Breen explains the process of discipleship as guiding someone from knowing information to actually applying said information in their lives. This happens by modeling it first, offering guidance when needed, and then letting them do it on their own. Once your disciple is on their own, they can tweak the process and make it better and more efficient for those they are discipling. I had never thought of discipleship in this manner before but it's helpful to see it laid out this way. I kind of follow this model of discipleship, but I think I could be a better discipler if I used this model.
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Re: Leadership Class - Responses to "Building a Discipleship Culture"

Post by Carson Bledsoe on Sun Sep 30, 2018 10:32 pm


The first chapter of this book really shows that the author is intelligent without being cocky and knowledgeable about discipleship without being condescending towards the church. The way Breen discusses how the church and Evangelical Christianity as a whole have approached discipleship rings to true to my own experience growing up in the church. It is easy as Christians to sometimes forget that it is not only important for us to grow closer to Christ but to also teach new believers how to do this, as well as bring new people into the family of God. When one really thinks about it, it’s shocking that we can so easily forget Jesus’ final commandment to us to “go and make disciples of all nations”(Matt. 28:19). This is the only number Jesus cares about, which is really quite freeing to think about, he doesn’t care really how many attend church, or large group, or even necessarily small group. He cares about the number of F.A.T. disciples there are. The idea of practicing discipleship was really interesting to me as the question of “how one makes disciples” has been on my heart and mind a lot. To think of it as something one must practice is comforting and encouraging. It was also “cool” (can’t think of a better word) to see things we do as Chi Alpha clearly discussed, especially in terms of “ huddles.” I found Chi Alpha makes good use of all three types of learning as we have classroom type learning (large group services), apprenticeship(student leadership, CMIT, letting students help plan and lead), and immersion(CMIT, staff, and still student leadership to a degree).
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Re: Leadership Class - Responses to "Building a Discipleship Culture"

Post by hstrelow on Mon Oct 01, 2018 3:32 pm

Admin wrote:Post your 250-word response to "Building a Discipleship Culture" (Part 1) below.

IN the first part of Building a Discipling Culture, I was quickly struck by the similarities I see between the recommended practices of discipleship and the way Chi Alpha implements these practices. From my first year, it was abundantly clear that discipleship was central in the culture of XA. That being said, much of what I read from this text was not new information, but rather instilled what has been taught to me for the past four years. But despite this fact, I still learned something incredibly interesting about what keeps us from becoming great disciple makers. Breen pointed out three temptations that lie at the core of our being: approval, appetite, and ambition. This part of the text was incredibly interesting because it shifted my focus from successful discipleship to what [I]prevents[I] successful discipleship. Reflecting on these three temptations, I felt the Lord speak to me about the temptation of approval. My desperation for the approval of others has caused me to refrain from rebuke and to seek my own glory. I want to grow in the sweet assurance of Christ's approval that I may find more success in leading others to Him.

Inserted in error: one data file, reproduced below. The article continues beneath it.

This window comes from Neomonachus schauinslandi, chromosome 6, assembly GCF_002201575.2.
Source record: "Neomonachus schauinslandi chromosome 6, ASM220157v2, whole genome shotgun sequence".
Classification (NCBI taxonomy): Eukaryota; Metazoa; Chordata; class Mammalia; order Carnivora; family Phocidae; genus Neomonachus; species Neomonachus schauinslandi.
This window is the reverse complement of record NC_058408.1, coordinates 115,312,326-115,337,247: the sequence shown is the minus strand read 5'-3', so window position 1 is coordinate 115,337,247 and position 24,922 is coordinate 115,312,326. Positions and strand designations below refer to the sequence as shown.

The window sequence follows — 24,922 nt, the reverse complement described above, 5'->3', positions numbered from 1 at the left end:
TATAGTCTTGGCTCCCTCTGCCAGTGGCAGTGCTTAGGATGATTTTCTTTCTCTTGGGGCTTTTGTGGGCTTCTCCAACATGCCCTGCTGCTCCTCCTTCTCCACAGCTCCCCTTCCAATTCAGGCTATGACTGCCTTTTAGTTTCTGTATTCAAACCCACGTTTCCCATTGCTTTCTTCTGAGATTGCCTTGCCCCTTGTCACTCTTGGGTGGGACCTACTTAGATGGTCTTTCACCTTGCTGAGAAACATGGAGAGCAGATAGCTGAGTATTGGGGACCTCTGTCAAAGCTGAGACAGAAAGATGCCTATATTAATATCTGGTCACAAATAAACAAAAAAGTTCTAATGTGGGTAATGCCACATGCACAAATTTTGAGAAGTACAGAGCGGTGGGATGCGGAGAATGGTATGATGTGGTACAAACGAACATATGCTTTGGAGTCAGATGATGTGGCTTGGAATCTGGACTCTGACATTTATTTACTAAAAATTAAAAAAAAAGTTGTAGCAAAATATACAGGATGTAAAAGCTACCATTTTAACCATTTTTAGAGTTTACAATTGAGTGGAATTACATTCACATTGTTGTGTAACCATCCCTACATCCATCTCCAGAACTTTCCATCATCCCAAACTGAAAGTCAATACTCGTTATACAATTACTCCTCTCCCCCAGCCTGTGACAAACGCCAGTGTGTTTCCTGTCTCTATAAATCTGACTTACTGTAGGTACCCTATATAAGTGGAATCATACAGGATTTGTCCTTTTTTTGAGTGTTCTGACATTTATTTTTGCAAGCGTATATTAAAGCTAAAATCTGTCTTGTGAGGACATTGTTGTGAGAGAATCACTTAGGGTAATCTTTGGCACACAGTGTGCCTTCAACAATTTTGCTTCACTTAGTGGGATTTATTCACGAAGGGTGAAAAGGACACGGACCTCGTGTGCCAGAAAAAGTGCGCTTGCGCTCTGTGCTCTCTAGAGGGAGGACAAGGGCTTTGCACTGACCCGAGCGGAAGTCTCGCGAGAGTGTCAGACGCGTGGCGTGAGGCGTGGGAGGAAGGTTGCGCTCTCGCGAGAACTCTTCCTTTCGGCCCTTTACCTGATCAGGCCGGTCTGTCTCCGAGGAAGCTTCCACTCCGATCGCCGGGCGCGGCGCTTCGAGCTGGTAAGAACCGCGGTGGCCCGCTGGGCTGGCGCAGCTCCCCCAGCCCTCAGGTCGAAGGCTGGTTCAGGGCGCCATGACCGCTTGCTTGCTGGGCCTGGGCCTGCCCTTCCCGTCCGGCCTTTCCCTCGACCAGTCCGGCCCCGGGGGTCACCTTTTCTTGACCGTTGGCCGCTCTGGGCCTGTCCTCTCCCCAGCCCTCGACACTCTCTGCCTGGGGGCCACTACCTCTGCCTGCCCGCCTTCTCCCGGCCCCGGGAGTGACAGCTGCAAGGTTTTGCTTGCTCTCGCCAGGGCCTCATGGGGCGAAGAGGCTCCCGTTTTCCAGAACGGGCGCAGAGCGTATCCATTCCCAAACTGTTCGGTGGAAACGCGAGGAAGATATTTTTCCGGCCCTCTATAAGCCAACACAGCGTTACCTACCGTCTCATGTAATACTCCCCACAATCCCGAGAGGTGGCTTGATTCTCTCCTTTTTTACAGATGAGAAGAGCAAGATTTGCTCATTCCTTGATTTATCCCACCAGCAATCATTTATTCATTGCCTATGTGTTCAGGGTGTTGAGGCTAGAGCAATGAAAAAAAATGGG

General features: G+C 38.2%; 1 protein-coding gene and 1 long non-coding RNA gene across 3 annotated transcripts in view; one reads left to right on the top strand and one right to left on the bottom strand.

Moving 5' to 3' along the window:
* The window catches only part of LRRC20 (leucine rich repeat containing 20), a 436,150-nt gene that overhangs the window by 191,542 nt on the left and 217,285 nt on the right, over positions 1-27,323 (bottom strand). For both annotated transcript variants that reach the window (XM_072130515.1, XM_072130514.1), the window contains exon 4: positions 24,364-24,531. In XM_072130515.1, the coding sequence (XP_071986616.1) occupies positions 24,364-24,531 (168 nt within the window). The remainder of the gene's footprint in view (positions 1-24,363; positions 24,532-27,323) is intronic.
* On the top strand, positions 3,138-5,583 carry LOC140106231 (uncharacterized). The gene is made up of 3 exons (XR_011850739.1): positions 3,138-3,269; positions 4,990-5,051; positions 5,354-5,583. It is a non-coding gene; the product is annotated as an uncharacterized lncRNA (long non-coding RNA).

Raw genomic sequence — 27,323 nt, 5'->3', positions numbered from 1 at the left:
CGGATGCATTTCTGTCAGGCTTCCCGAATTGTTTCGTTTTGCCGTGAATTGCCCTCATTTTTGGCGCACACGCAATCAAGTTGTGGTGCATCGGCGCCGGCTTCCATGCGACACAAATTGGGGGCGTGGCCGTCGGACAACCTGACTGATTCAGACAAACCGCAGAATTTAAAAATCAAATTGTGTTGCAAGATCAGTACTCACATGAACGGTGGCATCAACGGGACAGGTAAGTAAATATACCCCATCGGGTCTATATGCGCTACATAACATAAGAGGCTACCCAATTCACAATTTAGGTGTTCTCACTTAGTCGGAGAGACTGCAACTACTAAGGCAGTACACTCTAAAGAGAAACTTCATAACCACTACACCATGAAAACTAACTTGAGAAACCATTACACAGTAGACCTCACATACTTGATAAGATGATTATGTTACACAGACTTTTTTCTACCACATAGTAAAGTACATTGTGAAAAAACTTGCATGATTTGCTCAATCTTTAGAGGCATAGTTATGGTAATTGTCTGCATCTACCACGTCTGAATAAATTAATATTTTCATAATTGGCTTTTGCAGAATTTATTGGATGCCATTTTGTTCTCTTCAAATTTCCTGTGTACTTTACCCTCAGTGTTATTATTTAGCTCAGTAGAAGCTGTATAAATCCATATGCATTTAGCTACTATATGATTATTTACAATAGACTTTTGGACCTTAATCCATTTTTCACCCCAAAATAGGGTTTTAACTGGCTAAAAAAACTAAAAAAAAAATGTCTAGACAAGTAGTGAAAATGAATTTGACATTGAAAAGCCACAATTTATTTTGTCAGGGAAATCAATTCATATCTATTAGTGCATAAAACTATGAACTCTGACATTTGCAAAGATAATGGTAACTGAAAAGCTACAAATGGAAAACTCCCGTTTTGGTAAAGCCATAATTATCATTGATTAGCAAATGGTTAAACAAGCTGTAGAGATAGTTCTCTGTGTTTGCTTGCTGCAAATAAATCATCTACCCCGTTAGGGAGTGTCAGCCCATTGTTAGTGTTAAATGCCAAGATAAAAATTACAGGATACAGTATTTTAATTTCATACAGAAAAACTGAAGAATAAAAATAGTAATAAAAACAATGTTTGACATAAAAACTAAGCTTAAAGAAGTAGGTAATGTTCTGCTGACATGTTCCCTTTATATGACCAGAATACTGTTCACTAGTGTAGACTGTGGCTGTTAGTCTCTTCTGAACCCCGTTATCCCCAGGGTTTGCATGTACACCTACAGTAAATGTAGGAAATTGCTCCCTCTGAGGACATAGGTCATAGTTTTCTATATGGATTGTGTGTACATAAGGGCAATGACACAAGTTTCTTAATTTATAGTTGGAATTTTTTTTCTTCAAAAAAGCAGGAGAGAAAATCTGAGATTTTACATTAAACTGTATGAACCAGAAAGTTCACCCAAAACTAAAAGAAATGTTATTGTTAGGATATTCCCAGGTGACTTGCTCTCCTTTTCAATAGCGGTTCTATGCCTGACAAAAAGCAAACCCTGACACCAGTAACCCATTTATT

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Re: Leadership Class - Responses to "Building a Discipleship Culture"

Post by Alicia.O. on Tue Oct 02, 2018 3:24 am

Admin wrote:Post your 250-word response to "Building a Discipleship Culture" (Part 1) below.

The topic of building a discipleship culture is one that I am eager to learn about all throughout the rest of my life because of how crucial I see it being in the Kingdom of God.

I really appreciate how Mike Breen offers a lot of information that produces self-reflecting. I was specifically interested in Chapter 4 when Breen starts talking about approval, appetite, and ambition being the three things that keep us from being great at making disciples. Appendix 1 breaks down how these three temptations relate to where we land on the Enneagram. I typically fall between personality types 1 and 2 meaning approval and ambition are my areas of temptation which I knew beforehand through the conviction I was having when reading Chapter 4. With approval I so often find myself trying to make God and someone else proud which leads to me serving two masters. It is when this approval of man is laid down that we really get to see God work. I struggle with ambition because I struggle with control. Time and time again God shows me how little control I have and the less control I have the greater my faith becomes. I really see how toxic these two things can be in discipleship and I am glad this book helped resurface these areas of weakness that I need Jesus to redeem.
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Re: Leadership Class - Responses to "Building a Discipleship Culture"

Post by Caleb Nally on Tue Oct 02, 2018 7:04 pm

Admin wrote:Post your 250-word response to "Building a Discipleship Culture" (Part 1) below.